There a quite some museums in São Paulo (like the Museu da Imagem e do Som, MIS; or the Museu da Casa brasileira), but because of limited time I only had the possibility to visit two of them: The Museu de Arte de São Paulo (MASP) and the Museu de Arte Moderna de São Paulo (MAM). At least the MASP has to be put on your shortlist.Continue reading “Museums in São Paulo”
São Paulo is one of the biggest cities in Brazil und going by car into the town is quite an adventure. I wouldn’t say that traffic is as mad as in Marseille, but it is definitivly close to it. Especially the motorways around the city are special: Most times four lanes going parallel, then two surprisingly change their direction or cross the other two via a bridge. A miracle, if you arrive without getting lost at least once.Continue reading “Entering São Paulo”
“Although São Paulo is definitely a city in which cars rule,
you’ll have to possess vast amounts of patience
(and a certain degree of insanity)
to consider renting a car here.”
– Michael Sommers
When entering the rain forest around Foz do Iguaçu you will mostly don’t see too many animals. Having a look at the birds and reptiles living at this spot is possible when visiting the Parque das Aves in Foz do Iguaçu.Continue reading “Parque das Aves”
The Brazilian part of Cataratas do Iguaçu is smaller then the Argentinian side. It is also part of a National park preserving the area. It is mainly one route leading you from an entry point along the river directly under the falls. It is an easy walk but if you don’t like to get wet (at normal Brazilian temperatures absolutely no problem) you have to prepare.Continue reading “The Brazilian view on the Falls”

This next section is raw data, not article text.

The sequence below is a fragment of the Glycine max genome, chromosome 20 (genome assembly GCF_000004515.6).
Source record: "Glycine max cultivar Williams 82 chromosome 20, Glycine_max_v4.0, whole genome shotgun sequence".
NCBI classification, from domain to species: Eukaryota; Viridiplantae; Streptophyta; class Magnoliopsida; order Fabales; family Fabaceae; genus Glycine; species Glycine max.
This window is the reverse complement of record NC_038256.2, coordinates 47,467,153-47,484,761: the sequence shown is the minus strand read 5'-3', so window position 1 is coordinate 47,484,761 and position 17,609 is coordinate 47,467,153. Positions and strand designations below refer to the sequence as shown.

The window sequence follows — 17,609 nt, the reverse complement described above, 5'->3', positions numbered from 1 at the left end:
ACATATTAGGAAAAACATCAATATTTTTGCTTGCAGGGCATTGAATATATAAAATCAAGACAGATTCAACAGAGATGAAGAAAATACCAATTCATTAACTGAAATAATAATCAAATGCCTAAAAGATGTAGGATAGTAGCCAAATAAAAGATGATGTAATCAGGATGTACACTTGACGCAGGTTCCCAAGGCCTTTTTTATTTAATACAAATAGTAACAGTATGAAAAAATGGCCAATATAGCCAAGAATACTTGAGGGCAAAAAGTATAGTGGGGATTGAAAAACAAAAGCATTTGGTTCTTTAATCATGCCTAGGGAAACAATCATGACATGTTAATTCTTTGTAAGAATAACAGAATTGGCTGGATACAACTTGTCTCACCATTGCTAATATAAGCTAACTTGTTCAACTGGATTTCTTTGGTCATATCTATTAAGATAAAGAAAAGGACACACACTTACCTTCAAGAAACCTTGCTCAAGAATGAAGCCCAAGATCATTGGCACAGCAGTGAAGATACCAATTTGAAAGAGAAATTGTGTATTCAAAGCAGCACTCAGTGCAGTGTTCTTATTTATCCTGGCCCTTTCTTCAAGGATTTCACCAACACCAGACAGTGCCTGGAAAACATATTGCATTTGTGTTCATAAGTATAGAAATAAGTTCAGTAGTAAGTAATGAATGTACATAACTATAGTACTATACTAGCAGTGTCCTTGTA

When travelling you really need to know which day and which time it is. You need to catch trains, busses and planes. And you need to be at sights and museums while they are open. While being in Brazil I had two big surprises concerning day and time.
Different times I’ve been asked how I got around in Brazil without speaking Brazilian Portuguese or even Portuguese. The answer is quite simple: Sometimes with hands and feet, sometimes with English; but always with a smile. And of course: Badly pronounced Spanish.
There are some things I would never ever do at home, like walking around without a shirt or wearing flip-flops. I still remember this annoying sound of (mostly female) students walking around with these minimalistic sandals in front of my office door. But coming to Brazil makes doing those things a pure necessity because of the high temperature, especially if you are arriving from a much more chilly country like Germany.
As I was looking for a destination in South America, I quickly decided to go to Brazil – mainly because I wanted to see Rio de Janeiro. But the first place I’ve in fact seen was Foz do Iguaçu within the triangular Brazil / Argentina / Paraguay, because I started at the Cataratas do Iguaçu.Continue reading “First time in Brazil”
The currency of Brazil is the Brazilian Real (plural: Reais, spoken: “Reaisch”). It is maybe one of the most beautiful currencies in the world because it has animals on every bill, showing the deep connection to nature. It has been introduced in 1994 (following the Cruzeiro) and the subunit of a real is the centavo.